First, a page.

When I was a kid, I wasn’t allowed to play video games. Not to make myself sound deprived or anything…my mom simply believed it was a waste of energy and our time was better spent outdoors.
Have I mentioned that we lived near Seattle? Where it rained 320 days out of the year? My sister and I got pretty inventive with ways to keep ourselves occupied.
I never thought my own kids would play video games until I married Nate, Mr. Modern Warfare. He believes in setting limits on game time, but has always claimed that it helped him develop creativity and critical thinking skills as a kid. He’s a strong believer in the benefits of video games. I was skeptical, but Activision invited me to a summit to discuss the benefits of video games for kids (particularly for girls). I went with an open mind, interested in hearing both sides, and was really impressed at the number of in-depth studies that have been done on the subject. Here are a few benefits we discussed in depth:
- Particularly for girls, playing video games can help develop a strong sense of personal ability. One BYU study showed that girls who play video games with their parents behave better and actually have better family connections.
- Video games help children process information quickly. Being forced to make multiple decisions quickly in a virtual world helps children deal with similar circumstances in real life.
- Video games teach determination and help children learn that they can overcome failures. Gamers spend up to 80% of their game time failing.
- One of the benefits of limited video game time is that it can be used as a reward and to provide some relaxation after an eventful day. Just as I like my occasional mindless session of The Bachelorette after a busy day, gaming can be an outlet for kids to keep them from feeling overwhelmed.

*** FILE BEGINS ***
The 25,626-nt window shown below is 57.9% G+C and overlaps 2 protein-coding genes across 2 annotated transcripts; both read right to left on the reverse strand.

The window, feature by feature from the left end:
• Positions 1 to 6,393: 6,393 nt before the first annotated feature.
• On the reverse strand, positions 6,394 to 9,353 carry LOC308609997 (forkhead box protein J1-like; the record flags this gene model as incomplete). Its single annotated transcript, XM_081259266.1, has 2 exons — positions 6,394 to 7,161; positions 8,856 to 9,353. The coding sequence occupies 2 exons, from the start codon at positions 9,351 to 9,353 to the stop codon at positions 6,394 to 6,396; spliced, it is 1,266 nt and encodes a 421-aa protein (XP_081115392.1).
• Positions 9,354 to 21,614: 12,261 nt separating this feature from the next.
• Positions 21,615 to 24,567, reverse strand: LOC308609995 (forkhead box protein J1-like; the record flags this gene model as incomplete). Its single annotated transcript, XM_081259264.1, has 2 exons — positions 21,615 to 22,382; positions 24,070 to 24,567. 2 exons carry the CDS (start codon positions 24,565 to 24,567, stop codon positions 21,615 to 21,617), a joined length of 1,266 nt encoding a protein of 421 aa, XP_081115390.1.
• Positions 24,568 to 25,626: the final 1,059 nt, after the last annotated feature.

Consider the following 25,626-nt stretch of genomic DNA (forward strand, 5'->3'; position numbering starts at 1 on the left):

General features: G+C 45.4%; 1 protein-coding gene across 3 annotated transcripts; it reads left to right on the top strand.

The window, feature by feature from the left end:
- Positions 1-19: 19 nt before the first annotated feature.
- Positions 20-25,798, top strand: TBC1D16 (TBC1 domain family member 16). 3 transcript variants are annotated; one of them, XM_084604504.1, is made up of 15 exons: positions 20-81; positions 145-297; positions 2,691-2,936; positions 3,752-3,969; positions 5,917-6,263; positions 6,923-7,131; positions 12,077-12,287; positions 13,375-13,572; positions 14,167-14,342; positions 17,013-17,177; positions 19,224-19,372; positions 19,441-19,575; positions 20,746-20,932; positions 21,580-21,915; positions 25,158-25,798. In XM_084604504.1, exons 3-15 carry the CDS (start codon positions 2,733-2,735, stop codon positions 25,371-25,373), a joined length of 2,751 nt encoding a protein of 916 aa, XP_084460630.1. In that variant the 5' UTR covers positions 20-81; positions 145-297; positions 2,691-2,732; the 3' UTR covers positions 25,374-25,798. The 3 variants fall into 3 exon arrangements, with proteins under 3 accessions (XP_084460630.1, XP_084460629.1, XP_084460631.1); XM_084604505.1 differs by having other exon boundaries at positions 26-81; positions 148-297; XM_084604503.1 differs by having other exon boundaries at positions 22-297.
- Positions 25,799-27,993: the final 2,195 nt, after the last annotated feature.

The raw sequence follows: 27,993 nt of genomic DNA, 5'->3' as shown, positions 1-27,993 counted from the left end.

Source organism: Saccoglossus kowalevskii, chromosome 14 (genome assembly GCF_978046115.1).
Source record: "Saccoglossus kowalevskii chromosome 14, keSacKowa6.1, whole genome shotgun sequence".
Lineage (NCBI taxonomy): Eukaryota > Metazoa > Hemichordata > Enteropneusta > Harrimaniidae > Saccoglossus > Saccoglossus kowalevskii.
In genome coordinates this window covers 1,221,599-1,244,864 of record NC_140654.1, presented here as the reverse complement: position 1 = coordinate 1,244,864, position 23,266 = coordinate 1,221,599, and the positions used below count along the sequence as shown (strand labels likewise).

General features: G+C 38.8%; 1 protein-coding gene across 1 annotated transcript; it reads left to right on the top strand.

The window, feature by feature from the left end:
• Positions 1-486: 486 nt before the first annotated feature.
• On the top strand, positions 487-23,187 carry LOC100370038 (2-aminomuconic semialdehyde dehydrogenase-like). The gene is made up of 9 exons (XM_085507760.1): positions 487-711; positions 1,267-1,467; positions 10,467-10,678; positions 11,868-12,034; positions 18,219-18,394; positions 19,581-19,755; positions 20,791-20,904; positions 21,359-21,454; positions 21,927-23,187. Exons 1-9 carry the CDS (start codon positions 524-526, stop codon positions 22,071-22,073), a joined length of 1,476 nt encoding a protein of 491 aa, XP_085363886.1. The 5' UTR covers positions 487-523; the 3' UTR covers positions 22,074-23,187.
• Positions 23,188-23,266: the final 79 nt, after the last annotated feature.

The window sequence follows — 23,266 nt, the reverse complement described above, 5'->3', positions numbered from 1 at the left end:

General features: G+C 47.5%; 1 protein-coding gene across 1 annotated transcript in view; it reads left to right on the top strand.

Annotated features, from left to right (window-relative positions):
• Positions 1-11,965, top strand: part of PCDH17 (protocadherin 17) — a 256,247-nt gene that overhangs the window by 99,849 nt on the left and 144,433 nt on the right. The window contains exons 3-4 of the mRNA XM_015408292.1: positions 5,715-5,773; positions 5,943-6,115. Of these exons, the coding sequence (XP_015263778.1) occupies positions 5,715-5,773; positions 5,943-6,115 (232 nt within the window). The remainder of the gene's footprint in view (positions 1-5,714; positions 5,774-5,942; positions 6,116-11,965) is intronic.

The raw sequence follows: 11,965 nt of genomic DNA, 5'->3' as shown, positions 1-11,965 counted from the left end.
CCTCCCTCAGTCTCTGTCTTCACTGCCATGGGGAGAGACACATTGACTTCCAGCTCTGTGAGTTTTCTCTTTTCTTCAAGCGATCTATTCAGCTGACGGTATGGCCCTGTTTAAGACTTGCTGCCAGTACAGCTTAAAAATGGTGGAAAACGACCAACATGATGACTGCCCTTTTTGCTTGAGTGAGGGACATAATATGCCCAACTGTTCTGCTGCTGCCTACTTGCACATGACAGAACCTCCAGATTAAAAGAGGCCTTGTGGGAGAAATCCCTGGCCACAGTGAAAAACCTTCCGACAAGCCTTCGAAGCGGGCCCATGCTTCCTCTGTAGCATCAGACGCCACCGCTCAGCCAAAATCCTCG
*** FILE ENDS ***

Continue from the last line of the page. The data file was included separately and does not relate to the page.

- Multi-player games can be a social bonding tool. On days when the weather isn’t great, kids can enjoy some action-filled adventure indoors (even in small spaces).
I did also learn some statistics that saddened me a bit. Did you know that 42% of children under 8 have a TV in their bedroom? Holy cow. I personally feel that the bedroom is a place for personal time and relaxation (although Some Boy’s nursery functions as our “nursery/office” so who am I to talk?). After discussing it and thinking it over, however, my opinion on video games has changed slightly. As with anything, video games should be played in moderation. But there are some really cool video games out there that marry accessible content with high-quality game mechanics, and it’s easier than ever to check if a game is age-appropriate for your kids. Common Sense Media offers detailed age and value-based ratings.
If I’ve learned one thing since becoming a parent, it’s that I need to keep a more open mind. This is one instance in which my hard-and-fast parenting plans are being modified somewhat now that I’ve actually become a parent. I can understand that things have changed since I was a child – video games have become far more engaging and dynamic. They aren’t the isolating single-person experiences they were when they were first conceived and there are a lot of benefits to video games.
I’m not losing sight of my overall values. We eliminated cable television before Some Boy came along in favor of selectively streaming shows and movies that we can all enjoy together. I personally believe that the gaming experience, much like the TV-watching experience, should largely be time spent together as a family. What do you think? Does your family have any particular video game rules, and have you seen any benefits of video games?